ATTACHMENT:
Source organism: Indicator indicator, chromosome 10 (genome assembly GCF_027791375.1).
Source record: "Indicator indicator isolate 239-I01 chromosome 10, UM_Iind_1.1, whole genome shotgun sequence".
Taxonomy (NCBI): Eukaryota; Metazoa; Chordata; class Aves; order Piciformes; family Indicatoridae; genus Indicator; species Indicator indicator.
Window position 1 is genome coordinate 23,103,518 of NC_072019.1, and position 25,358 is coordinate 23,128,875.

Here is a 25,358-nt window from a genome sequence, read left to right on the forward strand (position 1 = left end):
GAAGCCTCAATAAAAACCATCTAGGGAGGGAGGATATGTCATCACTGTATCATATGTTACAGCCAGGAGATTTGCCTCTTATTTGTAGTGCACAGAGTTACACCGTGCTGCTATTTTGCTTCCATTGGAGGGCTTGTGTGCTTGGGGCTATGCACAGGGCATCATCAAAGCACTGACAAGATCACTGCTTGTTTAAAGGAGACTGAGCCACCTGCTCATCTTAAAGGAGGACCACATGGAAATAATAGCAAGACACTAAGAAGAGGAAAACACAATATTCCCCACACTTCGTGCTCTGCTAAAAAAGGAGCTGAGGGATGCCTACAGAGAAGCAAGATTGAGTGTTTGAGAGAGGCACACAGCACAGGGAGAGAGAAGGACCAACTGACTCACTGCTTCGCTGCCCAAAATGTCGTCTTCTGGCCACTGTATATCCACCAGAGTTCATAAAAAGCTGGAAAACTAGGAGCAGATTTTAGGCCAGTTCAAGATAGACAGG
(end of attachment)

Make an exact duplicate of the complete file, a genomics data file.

Source organism: Indicator indicator, chromosome 10 (genome assembly GCF_027791375.1).
Source record: "Indicator indicator isolate 239-I01 chromosome 10, UM_Iind_1.1, whole genome shotgun sequence".
Taxonomy (NCBI): Eukaryota; Metazoa; Chordata; class Aves; order Piciformes; family Indicatoridae; genus Indicator; species Indicator indicator.
Window position 1 is genome coordinate 23,103,518 of NC_072019.1, and position 25,358 is coordinate 23,128,875.

Here is a 25,358-nt window from a genome sequence, read left to right on the forward strand (position 1 = left end):
GAAGCCTCAATAAAAACCATCTAGGGAGGGAGGATATGTCATCACTGTATCATATGTTACAGCCAGGAGATTTGCCTCTTATTTGTAGTGCACAGAGTTACACCGTGCTGCTATTTTGCTTCCATTGGAGGGCTTGTGTGCTTGGGGCTATGCACAGGGCATCATCAAAGCACTGACAAGATCACTGCTTGTTTAAAGGAGACTGAGCCACCTGCTCATCTTAAAGGAGGACCACATGGAAATAATAGCAAGACACTAAGAAGAGGAAAACACAATATTCCCCACACTTCGTGCTCTGCTAAAAAAGGAGCTGAGGGATGCCTACAGAGAAGCAAGATTGAGTGTTTGAGAGAGGCACACAGCACAGGGAGAGAGAAGGACCAACTGACTCACTGCTTCGCTGCCCAAAATGTCGTCTTCTGGCCACTGTATATCCACCAGAGTTCATAAAAAGCTGGAAAACTAGGAGCAGATTTTAGGCCAGTTCAAGATAGACAGG